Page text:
jmh910 wrote on May 04, 2012 at 1:05 pm

If you're referring to people having children and having financial problems as 'bad choices', that is a stereotypical generalization that all people who get childcare assistance are just moochers.


What about a married woman whose husband died and left her with two kids?  Is that her bad choice to not know her husband would die while their children were still in need of childcare?


What about the woman who is going to college to get her nursing degree so that she can be independent and self sufficient in the future, and not have to use government assistance again? Her child's father walked out and makes no financial contribution to raising the child.  Is it her personal responsibility to know that he was going to abandon them?


Saying 'don't have kids you can't afford' is ridiculous.  How about, have some ambition not to live off welfare the rest of your life. It was setup to get people on their feet, to better themselves, not for a lifetime dependency.  Unfortunately, as said before, a lot of people abuse it. Why pay for something when you can get it for free? 


Also, I don't receive childcare assistance, I pay for it out of my own pocket.  It's  expensive, even at the cheapest rates. I pay more for childcare than I do on my mortgage.  I can completely empathize how someone with much less income than I have, would struggle tremendously without the help.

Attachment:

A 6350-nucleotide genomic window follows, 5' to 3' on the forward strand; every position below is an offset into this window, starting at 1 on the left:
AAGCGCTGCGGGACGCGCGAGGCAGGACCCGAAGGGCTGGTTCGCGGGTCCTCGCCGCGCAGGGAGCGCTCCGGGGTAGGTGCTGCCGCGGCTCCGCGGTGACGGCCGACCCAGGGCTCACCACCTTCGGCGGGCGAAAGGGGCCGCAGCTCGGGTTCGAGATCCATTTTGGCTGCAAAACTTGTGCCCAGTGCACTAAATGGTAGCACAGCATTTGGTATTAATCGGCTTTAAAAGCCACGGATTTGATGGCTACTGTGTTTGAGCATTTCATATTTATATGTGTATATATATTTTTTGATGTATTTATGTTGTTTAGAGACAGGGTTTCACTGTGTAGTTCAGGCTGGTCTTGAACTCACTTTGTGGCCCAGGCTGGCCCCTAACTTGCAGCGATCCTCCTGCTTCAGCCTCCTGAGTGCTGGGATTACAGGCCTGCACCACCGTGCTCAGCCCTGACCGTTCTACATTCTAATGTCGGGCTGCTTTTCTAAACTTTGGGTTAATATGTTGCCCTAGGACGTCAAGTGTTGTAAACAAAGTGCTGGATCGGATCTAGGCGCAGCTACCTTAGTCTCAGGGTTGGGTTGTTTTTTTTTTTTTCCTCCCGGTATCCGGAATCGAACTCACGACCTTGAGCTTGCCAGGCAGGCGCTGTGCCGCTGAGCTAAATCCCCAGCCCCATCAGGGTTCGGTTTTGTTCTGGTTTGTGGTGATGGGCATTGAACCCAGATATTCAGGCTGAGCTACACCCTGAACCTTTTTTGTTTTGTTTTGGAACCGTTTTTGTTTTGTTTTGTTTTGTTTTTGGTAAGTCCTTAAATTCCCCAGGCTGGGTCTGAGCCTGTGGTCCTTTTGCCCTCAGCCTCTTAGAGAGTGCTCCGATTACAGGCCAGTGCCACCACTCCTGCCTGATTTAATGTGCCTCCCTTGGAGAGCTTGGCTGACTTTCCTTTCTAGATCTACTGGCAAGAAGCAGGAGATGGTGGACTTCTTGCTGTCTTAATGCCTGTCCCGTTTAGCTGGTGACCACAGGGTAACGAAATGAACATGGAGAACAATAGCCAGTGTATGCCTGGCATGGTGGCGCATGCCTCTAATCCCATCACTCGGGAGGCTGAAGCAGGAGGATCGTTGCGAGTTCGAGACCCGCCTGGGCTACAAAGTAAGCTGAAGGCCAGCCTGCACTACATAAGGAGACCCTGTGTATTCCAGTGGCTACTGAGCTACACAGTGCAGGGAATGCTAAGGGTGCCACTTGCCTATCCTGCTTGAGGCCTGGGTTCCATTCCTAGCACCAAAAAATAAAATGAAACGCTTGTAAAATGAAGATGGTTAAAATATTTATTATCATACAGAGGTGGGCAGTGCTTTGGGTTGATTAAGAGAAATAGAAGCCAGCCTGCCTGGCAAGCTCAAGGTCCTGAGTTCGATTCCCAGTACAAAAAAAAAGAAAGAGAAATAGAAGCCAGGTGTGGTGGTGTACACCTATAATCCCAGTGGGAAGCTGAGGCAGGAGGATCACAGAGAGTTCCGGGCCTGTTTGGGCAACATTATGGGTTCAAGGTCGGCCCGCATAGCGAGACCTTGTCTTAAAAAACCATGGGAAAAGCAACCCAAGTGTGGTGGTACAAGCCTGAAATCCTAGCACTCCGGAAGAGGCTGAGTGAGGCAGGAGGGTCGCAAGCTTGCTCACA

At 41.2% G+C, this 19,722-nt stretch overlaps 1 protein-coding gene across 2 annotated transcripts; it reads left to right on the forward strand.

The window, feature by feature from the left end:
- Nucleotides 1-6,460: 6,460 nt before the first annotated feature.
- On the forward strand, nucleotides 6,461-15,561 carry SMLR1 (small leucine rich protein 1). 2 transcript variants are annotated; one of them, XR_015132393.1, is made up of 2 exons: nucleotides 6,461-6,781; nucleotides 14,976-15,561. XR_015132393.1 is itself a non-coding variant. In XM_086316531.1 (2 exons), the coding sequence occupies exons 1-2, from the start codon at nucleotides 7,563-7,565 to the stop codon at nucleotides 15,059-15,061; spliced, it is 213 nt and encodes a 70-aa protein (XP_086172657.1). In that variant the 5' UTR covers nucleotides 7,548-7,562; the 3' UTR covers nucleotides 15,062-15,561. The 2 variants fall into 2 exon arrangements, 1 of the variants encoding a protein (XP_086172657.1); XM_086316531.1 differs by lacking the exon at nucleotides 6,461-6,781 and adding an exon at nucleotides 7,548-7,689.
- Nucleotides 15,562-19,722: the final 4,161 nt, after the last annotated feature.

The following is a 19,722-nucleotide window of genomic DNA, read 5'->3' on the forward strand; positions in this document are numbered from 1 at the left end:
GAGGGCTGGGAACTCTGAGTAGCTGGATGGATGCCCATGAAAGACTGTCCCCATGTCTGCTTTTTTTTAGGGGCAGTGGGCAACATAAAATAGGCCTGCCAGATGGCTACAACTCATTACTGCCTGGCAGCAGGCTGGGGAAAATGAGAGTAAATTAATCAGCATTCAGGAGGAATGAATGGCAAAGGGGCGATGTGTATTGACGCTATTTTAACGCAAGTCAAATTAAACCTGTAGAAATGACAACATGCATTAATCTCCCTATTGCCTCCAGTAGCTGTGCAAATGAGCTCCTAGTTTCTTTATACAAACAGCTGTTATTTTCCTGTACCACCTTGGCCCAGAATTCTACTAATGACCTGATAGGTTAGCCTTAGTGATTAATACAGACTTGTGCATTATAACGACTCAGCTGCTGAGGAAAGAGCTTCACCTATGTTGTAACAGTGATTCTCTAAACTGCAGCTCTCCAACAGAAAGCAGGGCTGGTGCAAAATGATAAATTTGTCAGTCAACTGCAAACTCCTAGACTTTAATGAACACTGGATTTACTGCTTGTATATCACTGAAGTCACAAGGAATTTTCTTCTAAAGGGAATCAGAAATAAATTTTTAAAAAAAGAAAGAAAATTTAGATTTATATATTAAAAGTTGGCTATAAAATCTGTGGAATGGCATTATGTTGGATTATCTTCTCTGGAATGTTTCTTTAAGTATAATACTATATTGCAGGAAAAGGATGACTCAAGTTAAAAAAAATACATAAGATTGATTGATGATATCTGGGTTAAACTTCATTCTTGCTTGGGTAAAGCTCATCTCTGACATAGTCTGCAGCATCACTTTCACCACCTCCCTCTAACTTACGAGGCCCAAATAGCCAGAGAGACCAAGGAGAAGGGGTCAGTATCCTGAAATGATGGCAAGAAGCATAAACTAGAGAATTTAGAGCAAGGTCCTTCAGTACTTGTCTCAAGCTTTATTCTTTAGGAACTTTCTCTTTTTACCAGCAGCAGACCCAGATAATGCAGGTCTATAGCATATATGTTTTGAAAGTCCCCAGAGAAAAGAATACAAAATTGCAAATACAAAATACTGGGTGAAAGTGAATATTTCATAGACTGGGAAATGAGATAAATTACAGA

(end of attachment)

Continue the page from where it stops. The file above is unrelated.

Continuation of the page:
anotherparent wrote on May 04, 2012 at 1:05 pm

I get so sick of people talking about not having children you can't afford.  You DO NOT know the situation of all of these people.  Maybe they were fine 5 years ago when they started to have a kid and then they lost their jobs or their spouse died and their situation has changed.  As the previous poster stated this system, like all others, is misused by some people.  But that does not change the fact that by taking this away you are putting children at risk.  What happens to these families now?  Do they not work because they can't afford the daycare out of pocket and then they have no income and the children are in a bad situation because they have no home or food or because the parents are stressed to a breaking point or do the parents leave them somewhere that is not safe because they still need to work.  So do they leave them with someone that is not licensed because that is cheaper and something happens to the children and then it is the parents fault because they left them there?  Then what happens when these children start kindergarten and they are behind because their parents could not afford the daycare centers so they left them somewhere that did not provide the foundation needed to be successful in kindergarten. 


I agree there are problems with the system but I do not think the children should pay the penalty for their parents.

cbrads334 wrote on May 04, 2012 at 4:05 pm
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As long as you agree to allowing women & families to have a CHOICE in birth control and abortion rights, perhaps.

Not everyone 'works' the system.  Death, disease, or illness of a family member are among many reasons people NEED assistance.  Would you rather they stay home and continue in a life of poverty and benefits?  Not everyone has the same advantages or opportunities.  Some people work very hard and then are decimated by some catastrophe--  nature or circumstances don't always go as planned.